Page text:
I loved keyboard samplers for their ability to play the cut time (octave lower) against the real time and or double time the beat by playing the octave higher. When using small sections of both against the beat some amazing times and feels can be accomplished. I also use to reverse the loops as well creating even more sonic sculptures. Fun times in a lot of ways, work but fun work... and I even got paid to do it. Imagine that.

Silvertone Mastering, celebrating 28 years in business.

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kris

Silverado

Posts: 240 Member Since:04/02/2011

#5 [url]

May 17 17 10:27 AM

I'm working with someone who is producing great pop oriented stuff in Reason.  TONS of tracks... We pop it into Pro Tools to mix.

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ktownson

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Posts: 3,188 Member Since:22/01/2011

#6 [url]

May 17 17 11:01 AM

Waveform (formerly Tracktion) has tried to carve a niche in the loop production method with features that draw from Ableton as well as traditional DAWs. It has a built-in database feature that will let you organize loops and clips, plus time-stretching, pitch-shifting and MIDI instrument capabilities. Oddly, in a concession to Pro Tools users, it now offers a mixer-based GUI along with the loop features, so it looks more like PT but acts like Ableton.

"Kerry fixed the stereo, and now it doesn't work." (My six-year-old sister)

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podgorny

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May 17 17 11:15 AM

I've seen Reason and FL Studio and a good bit of Ableton and some Cubase, but BY FAR the most common DAW for pop production is Logic. As far as sounds, it's a mixed bag, but Native Instruments' products make up a significant portion of that.

Kyle Mann :: www.kylemann.com

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podgorny

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#8 [url]

May 17 17 11:19 AM

Just to be clear, I'm talking about the programming phase. When it comes time to track vocals/real instruments and mix, almost everything is done in Pro Tools.
Also, fun pop music fact; vocals are tracked while listening through Autotune. Still can't fully wrap my head around that one.

Kyle Mann :: www.kylemann.com

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jesse decarlo

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May 17 17 11:30 AM

podgorny wrote:
Just to be clear, I'm talking about the programming phase. When it comes time to track vocals/real instruments and mix, almost everything is done in Pro Tools.
Also, fun pop music fact; vocals are tracked while listening through Autotune. Still can't fully wrap my head around that one.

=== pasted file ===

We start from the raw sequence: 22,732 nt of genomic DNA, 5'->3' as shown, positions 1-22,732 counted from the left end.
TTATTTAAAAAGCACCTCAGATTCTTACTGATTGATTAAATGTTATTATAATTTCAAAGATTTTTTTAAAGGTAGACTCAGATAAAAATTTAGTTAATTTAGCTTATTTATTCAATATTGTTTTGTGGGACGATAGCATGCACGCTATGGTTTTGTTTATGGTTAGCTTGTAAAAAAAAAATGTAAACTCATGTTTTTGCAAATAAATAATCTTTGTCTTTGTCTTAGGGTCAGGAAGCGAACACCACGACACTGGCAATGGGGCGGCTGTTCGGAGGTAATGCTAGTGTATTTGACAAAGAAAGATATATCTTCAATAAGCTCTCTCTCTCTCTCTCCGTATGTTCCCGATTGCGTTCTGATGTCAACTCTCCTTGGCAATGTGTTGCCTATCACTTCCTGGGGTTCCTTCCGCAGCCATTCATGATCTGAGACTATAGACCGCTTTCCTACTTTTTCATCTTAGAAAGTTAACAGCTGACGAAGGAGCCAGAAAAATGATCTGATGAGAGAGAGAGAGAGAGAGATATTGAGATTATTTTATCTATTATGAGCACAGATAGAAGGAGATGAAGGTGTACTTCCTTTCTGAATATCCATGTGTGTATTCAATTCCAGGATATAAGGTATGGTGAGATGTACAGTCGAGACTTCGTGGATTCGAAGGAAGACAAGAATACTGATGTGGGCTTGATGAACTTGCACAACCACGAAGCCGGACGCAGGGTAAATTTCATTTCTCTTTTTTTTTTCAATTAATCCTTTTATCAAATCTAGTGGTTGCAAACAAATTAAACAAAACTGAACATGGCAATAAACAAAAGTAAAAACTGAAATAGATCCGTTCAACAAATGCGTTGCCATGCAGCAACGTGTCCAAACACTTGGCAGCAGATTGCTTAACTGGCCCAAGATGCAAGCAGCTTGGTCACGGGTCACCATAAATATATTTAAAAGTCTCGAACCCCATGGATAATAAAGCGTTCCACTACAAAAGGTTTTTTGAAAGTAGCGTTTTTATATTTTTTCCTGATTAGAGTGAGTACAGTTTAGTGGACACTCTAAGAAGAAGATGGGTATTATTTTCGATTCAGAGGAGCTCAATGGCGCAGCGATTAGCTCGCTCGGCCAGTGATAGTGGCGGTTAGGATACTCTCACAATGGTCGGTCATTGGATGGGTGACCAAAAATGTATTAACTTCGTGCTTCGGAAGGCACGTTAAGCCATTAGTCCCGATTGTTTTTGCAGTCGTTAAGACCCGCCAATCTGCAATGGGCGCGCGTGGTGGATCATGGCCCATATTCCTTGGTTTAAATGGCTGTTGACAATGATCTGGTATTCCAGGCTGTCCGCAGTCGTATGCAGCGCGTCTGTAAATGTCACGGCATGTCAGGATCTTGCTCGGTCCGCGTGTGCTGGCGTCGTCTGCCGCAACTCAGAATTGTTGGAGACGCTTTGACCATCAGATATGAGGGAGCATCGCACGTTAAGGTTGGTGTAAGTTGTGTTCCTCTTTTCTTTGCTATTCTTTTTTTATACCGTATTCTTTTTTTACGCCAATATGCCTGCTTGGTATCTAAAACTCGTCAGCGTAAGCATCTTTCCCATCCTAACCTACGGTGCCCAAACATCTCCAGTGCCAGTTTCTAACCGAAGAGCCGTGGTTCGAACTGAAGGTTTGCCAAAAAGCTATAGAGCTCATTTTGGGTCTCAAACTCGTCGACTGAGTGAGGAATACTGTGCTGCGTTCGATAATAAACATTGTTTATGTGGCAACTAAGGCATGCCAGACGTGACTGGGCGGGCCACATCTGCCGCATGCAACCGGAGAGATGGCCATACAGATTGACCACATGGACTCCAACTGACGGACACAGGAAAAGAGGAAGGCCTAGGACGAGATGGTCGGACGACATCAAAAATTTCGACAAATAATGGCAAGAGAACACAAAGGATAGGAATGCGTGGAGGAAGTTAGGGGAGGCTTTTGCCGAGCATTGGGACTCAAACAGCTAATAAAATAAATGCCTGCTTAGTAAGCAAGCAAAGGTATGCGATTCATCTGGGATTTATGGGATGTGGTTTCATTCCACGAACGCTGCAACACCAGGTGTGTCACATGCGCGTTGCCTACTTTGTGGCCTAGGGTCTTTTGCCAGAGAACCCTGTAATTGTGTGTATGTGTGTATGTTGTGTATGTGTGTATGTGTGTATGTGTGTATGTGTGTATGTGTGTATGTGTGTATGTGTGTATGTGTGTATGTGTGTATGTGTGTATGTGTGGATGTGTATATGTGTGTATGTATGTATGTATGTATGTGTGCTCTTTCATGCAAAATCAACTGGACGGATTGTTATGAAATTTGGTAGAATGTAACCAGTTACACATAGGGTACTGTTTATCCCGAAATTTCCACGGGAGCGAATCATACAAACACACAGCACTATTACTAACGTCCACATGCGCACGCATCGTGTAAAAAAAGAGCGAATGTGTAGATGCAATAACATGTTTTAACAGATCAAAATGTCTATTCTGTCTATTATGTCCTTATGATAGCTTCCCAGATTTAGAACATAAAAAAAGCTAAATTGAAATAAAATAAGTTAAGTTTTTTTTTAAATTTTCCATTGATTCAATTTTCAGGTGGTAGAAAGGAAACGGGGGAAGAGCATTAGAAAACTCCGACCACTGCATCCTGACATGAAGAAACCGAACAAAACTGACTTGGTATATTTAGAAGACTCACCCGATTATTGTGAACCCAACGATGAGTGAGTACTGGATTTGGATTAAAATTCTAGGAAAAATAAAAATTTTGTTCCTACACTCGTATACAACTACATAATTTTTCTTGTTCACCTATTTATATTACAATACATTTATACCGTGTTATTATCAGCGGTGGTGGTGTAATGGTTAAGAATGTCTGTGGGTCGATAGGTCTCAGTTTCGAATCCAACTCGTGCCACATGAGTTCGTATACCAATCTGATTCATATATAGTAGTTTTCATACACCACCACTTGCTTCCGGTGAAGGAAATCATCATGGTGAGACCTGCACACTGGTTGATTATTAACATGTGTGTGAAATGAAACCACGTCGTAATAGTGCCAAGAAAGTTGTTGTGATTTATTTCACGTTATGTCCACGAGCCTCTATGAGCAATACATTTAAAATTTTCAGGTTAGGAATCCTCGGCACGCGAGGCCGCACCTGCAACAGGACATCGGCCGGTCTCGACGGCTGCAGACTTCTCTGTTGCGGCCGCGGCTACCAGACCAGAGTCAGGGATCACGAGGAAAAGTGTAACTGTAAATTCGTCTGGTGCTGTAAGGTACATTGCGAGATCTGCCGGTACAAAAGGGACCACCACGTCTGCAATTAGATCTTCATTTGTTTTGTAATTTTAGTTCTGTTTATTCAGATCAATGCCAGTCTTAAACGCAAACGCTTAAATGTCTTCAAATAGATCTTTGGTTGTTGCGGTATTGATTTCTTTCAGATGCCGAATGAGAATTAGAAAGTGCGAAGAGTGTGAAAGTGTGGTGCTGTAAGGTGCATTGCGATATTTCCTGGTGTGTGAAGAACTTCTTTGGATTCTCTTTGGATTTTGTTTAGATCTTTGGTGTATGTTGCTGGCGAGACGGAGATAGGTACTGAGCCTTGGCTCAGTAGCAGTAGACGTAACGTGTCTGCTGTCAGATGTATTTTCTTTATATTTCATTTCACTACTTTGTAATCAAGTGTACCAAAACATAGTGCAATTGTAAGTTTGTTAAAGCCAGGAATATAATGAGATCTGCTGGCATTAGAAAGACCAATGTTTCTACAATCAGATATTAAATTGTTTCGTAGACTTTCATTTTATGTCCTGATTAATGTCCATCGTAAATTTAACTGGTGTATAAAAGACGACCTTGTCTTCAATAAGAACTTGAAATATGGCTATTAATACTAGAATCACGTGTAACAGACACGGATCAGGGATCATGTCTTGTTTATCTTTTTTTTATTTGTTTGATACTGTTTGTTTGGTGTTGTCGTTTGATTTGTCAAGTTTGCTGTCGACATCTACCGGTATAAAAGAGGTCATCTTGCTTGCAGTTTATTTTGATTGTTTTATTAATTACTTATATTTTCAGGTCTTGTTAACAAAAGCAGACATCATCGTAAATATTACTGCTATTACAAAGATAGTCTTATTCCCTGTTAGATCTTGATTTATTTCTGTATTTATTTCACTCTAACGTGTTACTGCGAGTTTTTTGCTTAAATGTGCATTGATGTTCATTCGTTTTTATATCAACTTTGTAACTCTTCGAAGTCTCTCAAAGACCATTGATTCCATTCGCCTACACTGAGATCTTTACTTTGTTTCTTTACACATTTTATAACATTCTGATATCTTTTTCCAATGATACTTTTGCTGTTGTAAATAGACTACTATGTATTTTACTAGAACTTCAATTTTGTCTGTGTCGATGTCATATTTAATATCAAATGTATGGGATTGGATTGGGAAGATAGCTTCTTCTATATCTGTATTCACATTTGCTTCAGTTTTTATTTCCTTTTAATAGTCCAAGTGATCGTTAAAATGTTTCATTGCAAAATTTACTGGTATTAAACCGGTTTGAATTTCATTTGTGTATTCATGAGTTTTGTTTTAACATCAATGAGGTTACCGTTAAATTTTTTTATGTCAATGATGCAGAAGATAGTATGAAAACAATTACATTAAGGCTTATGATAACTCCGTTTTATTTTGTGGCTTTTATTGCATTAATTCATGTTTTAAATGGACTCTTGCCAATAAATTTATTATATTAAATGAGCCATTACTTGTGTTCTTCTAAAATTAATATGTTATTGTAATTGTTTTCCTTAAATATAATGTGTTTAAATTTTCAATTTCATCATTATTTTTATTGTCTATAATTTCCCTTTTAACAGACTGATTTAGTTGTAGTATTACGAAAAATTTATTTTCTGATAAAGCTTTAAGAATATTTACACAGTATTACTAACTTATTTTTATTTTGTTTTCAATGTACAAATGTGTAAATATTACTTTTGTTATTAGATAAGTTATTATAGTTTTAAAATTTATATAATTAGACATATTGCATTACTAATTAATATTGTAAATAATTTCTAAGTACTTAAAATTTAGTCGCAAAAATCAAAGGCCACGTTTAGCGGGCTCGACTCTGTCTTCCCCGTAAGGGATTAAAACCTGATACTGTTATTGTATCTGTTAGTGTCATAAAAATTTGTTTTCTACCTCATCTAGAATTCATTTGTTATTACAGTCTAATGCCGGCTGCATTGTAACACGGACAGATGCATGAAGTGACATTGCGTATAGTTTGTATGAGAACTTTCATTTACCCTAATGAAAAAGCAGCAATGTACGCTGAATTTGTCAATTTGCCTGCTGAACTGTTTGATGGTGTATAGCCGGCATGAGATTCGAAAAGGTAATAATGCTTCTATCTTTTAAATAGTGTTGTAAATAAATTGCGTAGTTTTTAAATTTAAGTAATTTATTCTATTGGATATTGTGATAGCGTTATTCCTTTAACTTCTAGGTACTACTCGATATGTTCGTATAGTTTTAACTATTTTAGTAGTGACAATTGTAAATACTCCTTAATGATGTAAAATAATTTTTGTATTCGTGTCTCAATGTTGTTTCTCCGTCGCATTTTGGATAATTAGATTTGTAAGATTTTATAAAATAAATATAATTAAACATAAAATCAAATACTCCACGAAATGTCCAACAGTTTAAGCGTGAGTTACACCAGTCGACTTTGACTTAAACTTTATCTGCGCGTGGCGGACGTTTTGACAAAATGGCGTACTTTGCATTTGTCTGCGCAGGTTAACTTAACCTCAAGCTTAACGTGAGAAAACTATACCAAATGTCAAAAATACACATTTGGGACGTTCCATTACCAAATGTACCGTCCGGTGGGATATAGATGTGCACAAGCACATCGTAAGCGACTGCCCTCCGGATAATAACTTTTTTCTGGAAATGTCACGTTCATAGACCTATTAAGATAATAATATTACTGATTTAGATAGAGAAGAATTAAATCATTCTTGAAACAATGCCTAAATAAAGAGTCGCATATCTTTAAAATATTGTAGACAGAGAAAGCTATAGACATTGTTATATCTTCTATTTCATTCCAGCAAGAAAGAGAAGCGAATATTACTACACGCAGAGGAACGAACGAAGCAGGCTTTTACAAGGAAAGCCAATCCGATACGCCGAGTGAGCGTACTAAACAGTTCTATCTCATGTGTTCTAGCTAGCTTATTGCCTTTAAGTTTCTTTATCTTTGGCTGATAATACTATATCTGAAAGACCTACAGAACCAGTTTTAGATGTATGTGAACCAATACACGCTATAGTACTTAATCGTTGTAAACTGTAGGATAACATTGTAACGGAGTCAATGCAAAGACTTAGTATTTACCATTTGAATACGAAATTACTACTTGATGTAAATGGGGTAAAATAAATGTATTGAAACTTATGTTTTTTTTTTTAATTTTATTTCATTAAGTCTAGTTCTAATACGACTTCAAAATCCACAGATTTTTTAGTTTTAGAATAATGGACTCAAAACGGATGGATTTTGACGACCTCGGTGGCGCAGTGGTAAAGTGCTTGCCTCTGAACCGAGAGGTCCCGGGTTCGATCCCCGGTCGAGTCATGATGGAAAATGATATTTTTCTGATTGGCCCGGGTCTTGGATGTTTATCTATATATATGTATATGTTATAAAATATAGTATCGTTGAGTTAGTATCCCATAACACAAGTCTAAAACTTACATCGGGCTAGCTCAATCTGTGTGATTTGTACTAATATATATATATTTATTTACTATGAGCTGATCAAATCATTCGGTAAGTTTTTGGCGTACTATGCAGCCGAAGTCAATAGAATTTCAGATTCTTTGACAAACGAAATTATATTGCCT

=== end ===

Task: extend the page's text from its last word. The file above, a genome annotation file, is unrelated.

That is what I had assumed, RE Pro Tools.

Monitoring through Autotune though... wow. I did a live recording of an up-and-coming pop-country star a couple of months ago who sang the whole show through one of those Tascam/Antares boxes, and he was hearing the processed sound in his wedge, so I guess that's the same thing. Crazy world.

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chrisj

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Posts: 988 Member Since:22/02/2011

#10 [url]

May 17 17 11:48 AM

Bear in mind there are different ways of getting 'electronic'. On the one hand, there's programs and loops, and those (such as Ableton) can be performance instruments.

Then there's another level where you can use more primitive technology to sync up a bunch of analog (or semi-analog) gear, and that can mean pre-MIDI. The old Roland stuff used DINsync, and the interesting thing about that is it doesn't carry any note information: it's strictly about locking parallel grooveboxes together. When you do that you can produce a really STRONG beat, where even computer stuff might falter. I'm setting up a system that uses Xoxboxes (like Roland 303s) for the DINsync and reference clock, and assorted MIDI-savvy stuff off that (Xox can simultaneously send DINsync and MIDI clock, but only when it's the source. I have a 'Tanzmaus' drum box that can receive MIDI clock, a Kawai hardware sequencer likewise which I've already tested with the Xox clocking it, and a midi splitter that helps me not have to daisy-chain anything). The key thing is that as much as possible isn't being sent MIDI notes, just internally sequencing off a given clock: the Tanzmaus is fantastic that way, just clock it off the XOX and it'll calculate its own beats without having to receive note-ons (one at a time, over MIDI). It'll fire simultaneous stuff, simultaneously.